In an attempt to stop the inflow of migrants through the English channel and other entry points, Britain is now planning to issue a visa ban on certain countries that refuse entry to harried migrants or asylum seekers.
The countries most popular for doing this includes Iraq, Iran and Sudan. This plan has been laid out by the home secretary in an attempt that these countries don’t refuse entry of those individuals that once entering into British territory, once refused asylum status, are refused entry from the country they actually originated.
According to Priti Patel, this plan is a part of a “range of levers” that the government is considering in order to crackdown on illegal immigration into the United Kingdom. Since the Covid-19 crises, the number of those seeking a better chance of survival had reduced, but the numbers have again started surging. Illegal gangs and smugglers are also at work when it comes to ensuring a safe passage into foreign land, through asylum status.
On many occasions, some of the nations from where the asylum seekers are originating, have failed to cooperate with British authorities. They have refusing to issue travel documents, such as replacement passports, or by blocking charter flights from landing. This has made working out logistics from Britain very difficult, leaving migrants in a lurge.
Britain is dealing with more than 42000 failed asylum seekers hiding and living illegally, while another 10000 criminals have not been deported and live freely around. This not only puts immense pressure on the resources of the country but also put lives of innocent civilians at risk.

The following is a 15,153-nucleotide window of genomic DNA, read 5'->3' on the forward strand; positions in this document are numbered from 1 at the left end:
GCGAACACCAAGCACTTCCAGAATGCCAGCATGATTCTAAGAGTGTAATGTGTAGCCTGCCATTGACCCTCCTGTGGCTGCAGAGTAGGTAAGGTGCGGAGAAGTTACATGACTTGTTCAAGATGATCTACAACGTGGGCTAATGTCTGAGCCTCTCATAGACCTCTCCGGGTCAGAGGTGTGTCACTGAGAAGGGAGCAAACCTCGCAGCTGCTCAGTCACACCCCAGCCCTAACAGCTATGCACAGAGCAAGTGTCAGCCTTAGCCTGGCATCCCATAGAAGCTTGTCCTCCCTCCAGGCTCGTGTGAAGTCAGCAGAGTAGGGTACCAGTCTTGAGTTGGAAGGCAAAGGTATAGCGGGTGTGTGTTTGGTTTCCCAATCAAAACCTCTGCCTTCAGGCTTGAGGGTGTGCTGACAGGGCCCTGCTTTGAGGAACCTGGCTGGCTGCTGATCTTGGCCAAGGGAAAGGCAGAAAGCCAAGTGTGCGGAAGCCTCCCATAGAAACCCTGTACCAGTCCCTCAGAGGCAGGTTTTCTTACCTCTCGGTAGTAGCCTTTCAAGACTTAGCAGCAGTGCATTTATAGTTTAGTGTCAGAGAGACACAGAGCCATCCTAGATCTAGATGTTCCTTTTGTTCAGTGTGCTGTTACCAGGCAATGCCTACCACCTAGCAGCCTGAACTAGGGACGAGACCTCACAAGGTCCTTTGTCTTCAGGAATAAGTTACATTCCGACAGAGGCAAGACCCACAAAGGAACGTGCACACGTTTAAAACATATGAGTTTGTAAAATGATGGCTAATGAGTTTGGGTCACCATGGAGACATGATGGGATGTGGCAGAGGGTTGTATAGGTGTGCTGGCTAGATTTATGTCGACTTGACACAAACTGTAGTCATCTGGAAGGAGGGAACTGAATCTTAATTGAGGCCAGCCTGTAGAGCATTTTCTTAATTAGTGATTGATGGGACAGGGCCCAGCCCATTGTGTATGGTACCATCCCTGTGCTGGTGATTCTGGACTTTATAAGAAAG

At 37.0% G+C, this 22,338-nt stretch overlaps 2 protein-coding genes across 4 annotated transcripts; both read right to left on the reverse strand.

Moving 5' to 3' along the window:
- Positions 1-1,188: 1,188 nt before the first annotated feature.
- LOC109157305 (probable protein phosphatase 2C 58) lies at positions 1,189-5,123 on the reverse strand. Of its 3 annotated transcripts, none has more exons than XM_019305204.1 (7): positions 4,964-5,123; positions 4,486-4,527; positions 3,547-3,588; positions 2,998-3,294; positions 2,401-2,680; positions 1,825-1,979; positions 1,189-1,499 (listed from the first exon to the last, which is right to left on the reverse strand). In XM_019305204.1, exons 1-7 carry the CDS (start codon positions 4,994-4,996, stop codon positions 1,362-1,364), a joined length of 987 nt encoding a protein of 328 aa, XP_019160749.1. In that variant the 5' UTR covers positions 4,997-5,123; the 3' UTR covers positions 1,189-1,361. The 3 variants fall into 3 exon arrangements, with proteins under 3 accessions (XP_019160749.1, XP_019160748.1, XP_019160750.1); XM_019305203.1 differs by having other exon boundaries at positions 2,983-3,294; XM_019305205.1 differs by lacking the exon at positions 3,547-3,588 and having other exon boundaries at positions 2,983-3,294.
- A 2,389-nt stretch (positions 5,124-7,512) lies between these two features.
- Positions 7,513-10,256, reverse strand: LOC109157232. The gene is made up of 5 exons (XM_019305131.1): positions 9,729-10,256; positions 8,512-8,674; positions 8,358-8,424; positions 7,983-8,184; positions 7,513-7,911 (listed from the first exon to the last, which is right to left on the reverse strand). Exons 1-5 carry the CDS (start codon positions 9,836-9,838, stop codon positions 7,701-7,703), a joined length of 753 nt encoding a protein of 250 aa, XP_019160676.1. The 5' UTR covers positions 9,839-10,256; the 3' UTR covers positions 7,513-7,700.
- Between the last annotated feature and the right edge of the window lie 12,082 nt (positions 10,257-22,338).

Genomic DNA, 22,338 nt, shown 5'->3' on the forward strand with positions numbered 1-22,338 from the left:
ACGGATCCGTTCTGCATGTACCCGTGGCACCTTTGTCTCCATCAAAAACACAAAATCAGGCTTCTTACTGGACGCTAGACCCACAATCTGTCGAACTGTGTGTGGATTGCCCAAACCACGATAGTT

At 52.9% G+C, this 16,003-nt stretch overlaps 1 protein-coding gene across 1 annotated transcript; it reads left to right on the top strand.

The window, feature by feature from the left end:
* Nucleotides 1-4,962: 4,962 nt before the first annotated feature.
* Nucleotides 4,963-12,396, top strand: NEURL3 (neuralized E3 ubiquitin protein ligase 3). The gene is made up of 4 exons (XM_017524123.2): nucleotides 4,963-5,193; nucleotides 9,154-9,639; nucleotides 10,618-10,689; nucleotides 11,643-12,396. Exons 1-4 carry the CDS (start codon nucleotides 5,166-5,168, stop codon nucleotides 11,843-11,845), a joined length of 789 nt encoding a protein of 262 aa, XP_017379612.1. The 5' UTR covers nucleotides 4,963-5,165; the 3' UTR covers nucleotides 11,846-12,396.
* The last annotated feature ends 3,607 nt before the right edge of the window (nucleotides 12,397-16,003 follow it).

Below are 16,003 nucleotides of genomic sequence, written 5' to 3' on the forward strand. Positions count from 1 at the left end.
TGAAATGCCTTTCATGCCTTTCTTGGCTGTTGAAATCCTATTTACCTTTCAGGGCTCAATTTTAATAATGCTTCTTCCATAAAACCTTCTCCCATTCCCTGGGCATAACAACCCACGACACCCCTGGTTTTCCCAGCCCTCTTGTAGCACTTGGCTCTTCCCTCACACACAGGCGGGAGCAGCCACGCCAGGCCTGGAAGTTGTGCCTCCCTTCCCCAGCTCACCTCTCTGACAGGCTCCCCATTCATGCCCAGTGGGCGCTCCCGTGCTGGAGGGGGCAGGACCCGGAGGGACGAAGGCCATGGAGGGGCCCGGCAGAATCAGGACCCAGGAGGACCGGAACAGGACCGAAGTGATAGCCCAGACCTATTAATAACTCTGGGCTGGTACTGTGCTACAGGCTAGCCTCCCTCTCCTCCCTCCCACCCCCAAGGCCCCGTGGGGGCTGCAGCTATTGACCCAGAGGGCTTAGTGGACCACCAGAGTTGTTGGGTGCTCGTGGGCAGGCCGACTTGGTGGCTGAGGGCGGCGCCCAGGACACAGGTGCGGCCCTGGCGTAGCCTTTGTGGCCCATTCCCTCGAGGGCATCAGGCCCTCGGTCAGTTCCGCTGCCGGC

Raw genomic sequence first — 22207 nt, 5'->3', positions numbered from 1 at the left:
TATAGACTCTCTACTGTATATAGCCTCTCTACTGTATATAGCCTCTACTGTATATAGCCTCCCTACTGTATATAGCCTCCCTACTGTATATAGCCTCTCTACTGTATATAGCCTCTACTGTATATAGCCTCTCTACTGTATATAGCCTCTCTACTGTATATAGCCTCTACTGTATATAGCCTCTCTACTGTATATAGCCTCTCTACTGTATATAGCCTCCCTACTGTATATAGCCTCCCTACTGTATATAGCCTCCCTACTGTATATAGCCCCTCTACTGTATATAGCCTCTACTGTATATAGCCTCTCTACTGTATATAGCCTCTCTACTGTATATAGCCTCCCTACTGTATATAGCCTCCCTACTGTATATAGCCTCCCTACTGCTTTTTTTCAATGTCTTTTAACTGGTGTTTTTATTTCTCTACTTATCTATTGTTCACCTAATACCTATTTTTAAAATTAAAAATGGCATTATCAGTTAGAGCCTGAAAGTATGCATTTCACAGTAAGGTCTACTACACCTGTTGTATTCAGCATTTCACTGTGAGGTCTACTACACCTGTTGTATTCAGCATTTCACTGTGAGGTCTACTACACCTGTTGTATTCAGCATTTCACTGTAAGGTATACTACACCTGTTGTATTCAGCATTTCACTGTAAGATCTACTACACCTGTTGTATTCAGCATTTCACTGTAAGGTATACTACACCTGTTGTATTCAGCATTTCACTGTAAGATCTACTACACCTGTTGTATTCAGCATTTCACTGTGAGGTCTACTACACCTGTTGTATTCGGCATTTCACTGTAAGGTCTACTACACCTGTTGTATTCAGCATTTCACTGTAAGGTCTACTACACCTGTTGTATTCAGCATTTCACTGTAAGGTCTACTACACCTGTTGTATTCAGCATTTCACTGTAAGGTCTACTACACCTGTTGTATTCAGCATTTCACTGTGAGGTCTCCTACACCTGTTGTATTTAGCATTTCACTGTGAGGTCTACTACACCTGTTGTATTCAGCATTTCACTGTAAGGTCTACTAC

Patel’s proposals also suggest making inadmissible claims from people who arrive into the country illegally — a measure targeted at the rising number of asylum seekers and migrants making the treacherous English Channel crossing from France to the UK. While many human rights organizations are terming these moves as ‘simple way of treating asylum seekers as commodities’, this is the only humane way that a country can deal with ones that are forcing their way into a land that does not have provisions to room everyone. A similar problem has been faced by France, Germany and some other European nations as well. Germany, of all have been most compassionate in trying to rehabilitate as many migrants as the country could accommodate. Many such migrants have been absorbed as they learned the German language and become employable, making the then Chancellor Angela Merkel’s work easier.